- 39% of Americans bring their mobile phone into bed with them and end up using it in the hour before they go to sleep. The number is even higher for younger Americans, 67% of 19-29 year olds. 21% of Americans end up texting during this time.

- Those individuals that end up texting in the hour before sleep are more likely to report bad sleep and not feeling refreshed.

- 1 in 10 Americans is awakened by mobile phone alerts from texts, calls, and e-mail. The number rises to nearly 1 in 5 for 19-29 year olds.

- 36% of Americans use their laptop in bed before they go to sleep, and this group reports that it is less likely to get a good night’s sleep.

Since a lack of sleep can impact one’s productivity and feeling of well-being, take steps to improve your sleep hygiene. Well before going to sleep, stop looking at (and thinking about) e-mail, stop texting, and turn off and tune out. You’ll be surprised at how much better you sleep.

Jonathan B. Spira is CEO and Chief Analyst at Basex and author of Overload! How Too Much Information Is Hazardous To Your Organization.

We Are Talking And Singing on Mars Now

Friday, September 7th, 2012 by Cody Burke
Rendering of Curiosity Rover

Rendering of Curiosity Rover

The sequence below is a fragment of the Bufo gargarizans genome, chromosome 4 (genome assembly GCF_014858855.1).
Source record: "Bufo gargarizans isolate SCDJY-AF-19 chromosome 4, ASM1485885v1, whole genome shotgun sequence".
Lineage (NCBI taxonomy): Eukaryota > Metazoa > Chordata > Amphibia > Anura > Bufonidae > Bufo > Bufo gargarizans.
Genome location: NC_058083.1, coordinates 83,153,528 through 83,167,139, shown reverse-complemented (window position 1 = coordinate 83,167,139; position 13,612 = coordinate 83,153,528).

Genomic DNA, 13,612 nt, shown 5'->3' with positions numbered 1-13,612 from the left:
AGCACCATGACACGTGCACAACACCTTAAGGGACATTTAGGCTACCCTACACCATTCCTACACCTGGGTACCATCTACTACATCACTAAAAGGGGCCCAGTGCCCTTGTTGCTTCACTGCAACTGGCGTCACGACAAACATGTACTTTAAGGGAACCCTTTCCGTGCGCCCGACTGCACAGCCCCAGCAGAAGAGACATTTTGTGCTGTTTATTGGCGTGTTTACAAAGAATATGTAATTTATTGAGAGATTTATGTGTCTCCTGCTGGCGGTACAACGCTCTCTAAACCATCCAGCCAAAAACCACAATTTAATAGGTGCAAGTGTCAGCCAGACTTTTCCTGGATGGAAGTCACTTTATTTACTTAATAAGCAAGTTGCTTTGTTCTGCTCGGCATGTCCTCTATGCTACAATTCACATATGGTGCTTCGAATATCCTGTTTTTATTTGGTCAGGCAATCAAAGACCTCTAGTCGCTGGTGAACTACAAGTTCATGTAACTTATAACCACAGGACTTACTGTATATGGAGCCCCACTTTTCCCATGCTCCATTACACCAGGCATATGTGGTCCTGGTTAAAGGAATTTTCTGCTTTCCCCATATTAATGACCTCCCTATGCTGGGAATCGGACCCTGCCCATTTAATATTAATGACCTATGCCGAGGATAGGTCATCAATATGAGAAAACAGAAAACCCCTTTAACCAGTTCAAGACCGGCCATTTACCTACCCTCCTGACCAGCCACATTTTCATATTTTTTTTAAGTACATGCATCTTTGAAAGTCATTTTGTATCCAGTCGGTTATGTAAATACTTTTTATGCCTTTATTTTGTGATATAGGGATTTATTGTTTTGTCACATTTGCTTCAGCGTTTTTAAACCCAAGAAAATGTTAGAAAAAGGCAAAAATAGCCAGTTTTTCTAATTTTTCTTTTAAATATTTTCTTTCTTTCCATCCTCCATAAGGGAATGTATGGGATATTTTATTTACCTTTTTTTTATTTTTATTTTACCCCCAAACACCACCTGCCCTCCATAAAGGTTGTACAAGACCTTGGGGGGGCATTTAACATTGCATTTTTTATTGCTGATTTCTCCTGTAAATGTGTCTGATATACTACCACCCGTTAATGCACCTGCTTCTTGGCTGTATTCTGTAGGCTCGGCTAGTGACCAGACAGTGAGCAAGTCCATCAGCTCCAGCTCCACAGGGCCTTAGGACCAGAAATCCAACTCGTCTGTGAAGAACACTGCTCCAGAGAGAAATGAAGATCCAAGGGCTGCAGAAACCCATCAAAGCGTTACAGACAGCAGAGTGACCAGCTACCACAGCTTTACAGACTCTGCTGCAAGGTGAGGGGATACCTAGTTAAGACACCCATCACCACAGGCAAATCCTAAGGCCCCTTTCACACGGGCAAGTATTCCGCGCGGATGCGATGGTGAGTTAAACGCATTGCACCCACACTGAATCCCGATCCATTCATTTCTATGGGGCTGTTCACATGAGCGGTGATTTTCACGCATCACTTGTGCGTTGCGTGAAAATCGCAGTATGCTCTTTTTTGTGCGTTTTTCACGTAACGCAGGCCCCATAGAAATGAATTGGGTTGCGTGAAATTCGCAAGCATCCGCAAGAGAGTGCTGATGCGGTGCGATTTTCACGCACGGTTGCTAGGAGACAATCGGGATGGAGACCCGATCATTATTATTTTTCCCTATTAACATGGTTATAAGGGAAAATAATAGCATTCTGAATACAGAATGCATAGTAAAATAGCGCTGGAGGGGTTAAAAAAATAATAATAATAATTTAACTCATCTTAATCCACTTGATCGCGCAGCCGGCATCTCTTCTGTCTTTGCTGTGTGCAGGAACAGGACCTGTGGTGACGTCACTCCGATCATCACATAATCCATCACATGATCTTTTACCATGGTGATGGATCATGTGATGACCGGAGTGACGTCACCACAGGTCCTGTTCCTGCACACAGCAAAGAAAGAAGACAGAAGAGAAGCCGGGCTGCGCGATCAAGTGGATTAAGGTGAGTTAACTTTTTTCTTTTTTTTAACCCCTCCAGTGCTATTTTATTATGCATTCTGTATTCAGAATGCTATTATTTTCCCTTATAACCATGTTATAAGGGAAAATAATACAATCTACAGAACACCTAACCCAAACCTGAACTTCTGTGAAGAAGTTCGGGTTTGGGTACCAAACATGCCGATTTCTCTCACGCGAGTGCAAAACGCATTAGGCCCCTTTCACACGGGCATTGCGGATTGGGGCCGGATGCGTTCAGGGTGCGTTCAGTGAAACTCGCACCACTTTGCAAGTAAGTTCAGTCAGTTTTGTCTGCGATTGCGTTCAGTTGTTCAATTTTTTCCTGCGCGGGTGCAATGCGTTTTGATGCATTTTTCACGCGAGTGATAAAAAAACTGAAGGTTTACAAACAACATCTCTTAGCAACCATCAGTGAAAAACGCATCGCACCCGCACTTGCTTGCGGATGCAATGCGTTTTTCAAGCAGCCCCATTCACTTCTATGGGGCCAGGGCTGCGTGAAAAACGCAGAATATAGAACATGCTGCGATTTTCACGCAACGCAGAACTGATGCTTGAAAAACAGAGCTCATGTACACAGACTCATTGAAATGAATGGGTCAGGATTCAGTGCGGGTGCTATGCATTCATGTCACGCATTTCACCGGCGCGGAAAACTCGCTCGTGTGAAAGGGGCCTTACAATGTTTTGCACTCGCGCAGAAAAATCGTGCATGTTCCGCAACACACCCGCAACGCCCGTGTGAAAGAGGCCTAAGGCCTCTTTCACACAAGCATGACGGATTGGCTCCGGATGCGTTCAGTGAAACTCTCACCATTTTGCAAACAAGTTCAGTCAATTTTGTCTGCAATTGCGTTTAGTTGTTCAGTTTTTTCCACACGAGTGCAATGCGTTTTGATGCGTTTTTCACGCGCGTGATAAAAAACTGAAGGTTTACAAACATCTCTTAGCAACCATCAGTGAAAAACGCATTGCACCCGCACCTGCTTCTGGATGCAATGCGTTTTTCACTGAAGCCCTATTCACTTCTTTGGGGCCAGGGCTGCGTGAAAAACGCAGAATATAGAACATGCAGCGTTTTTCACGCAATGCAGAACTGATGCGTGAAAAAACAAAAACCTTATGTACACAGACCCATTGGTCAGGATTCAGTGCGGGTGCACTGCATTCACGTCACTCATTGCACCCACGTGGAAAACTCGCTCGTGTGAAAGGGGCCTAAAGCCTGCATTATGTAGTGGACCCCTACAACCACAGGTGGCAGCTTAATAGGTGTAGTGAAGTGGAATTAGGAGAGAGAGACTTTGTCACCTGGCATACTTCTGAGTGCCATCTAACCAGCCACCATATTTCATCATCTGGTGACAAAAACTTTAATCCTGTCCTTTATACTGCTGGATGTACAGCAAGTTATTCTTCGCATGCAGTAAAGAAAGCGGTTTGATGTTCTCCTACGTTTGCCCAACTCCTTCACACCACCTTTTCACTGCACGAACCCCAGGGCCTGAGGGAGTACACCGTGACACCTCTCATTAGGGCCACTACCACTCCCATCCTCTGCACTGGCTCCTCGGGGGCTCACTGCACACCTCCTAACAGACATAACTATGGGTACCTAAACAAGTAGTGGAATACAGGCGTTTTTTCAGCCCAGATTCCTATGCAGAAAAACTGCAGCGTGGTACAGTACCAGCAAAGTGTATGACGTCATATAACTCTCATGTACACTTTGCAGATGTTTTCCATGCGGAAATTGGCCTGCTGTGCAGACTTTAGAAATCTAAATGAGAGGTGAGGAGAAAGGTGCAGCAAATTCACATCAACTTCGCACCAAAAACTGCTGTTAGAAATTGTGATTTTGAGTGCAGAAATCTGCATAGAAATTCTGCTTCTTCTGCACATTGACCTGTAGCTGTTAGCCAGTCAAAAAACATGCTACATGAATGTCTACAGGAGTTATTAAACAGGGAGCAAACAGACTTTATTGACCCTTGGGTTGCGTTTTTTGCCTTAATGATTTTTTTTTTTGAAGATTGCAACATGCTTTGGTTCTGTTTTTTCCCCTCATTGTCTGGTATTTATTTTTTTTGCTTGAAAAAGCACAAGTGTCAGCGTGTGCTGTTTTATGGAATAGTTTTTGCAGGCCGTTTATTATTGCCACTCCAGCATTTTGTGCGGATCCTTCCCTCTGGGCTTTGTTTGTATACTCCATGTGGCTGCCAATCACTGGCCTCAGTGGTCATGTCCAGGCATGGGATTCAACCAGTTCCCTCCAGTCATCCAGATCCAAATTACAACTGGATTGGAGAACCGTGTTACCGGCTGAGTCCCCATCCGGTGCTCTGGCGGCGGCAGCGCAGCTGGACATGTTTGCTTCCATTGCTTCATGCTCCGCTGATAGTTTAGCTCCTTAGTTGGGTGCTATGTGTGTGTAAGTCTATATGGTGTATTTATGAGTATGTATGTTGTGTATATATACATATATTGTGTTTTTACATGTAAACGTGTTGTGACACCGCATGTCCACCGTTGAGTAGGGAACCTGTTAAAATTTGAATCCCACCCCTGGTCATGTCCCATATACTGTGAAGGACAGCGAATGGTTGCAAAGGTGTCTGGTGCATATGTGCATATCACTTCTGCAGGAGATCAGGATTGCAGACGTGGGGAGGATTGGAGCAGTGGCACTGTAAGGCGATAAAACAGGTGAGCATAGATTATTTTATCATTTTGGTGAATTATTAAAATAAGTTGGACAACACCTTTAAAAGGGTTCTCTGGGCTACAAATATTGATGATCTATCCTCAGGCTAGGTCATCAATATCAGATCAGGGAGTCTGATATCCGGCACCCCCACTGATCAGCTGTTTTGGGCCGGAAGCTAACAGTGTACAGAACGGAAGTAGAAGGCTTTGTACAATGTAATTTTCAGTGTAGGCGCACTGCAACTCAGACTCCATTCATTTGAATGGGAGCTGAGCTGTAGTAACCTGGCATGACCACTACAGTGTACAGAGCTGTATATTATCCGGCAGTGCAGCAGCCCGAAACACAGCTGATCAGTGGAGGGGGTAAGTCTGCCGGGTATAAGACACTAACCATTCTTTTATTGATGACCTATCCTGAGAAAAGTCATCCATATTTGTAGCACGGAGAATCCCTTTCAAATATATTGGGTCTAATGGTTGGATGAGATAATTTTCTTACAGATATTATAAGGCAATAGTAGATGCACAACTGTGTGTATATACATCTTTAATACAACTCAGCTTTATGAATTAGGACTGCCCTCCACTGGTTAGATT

The sheer volume of information and content that is produced on Earth is mind numbing. For example, over 35 hours of video footage is uploaded to YouTube every minute. But earthly boundaries aren’t enough. Now, we are accepting submissions from the red planet.

Robotic rovers and satellites have been sent to Mars before. They have gathered images, video, and other data from the planet and sent them back to Earth. Now, for the first time, Earth has received our own voices, broadcast from Mars.

The Curiosity Rover, NASA’s most recent visitor to the surface of Mars, last week broadcast the first human words from another planet. A statement read by Charles Bolden, administrator of NASA, was transmitted to Curiosity, and then back to NASA’s Deep Space Network facility on Earth. The message thanked all of the individuals who worked on the Curiosity mission, and is the first time a recorded human voice has traveled between another planet and Earth.

Not content to stop there, NASA then proceeded to make history once again by broadcasting the first song from another planet, “Reach for the Stars,” an original song by Will.i.am of Black Eyed Peas fame and technology enthusiast.

Impressive work for a robot that can only broadcast at 10,000 bps, or ca. one 10 megapixel image per day. Indeed, Curiosity’s speed is on par with a 1984 computer modem.

Curiosity is also very active on Twitter (@MarsCuriosity), with over 1 million followers, and an irreverent style of tweeting that frequently references dance moves. Sample tweet: “1st drive complete! This is how I roll: forward 3 meters, 90º turn, then back. Electric slide, anyone?”

What NASA has demonstrated with Curiosity thus far shows both scientific advancement pushing the boundaries of what can be transmitted between planets, and also a social savvy that is engaging and exciting space fans and non-fans alike.

(Photo: NASA/JPL-Caltech)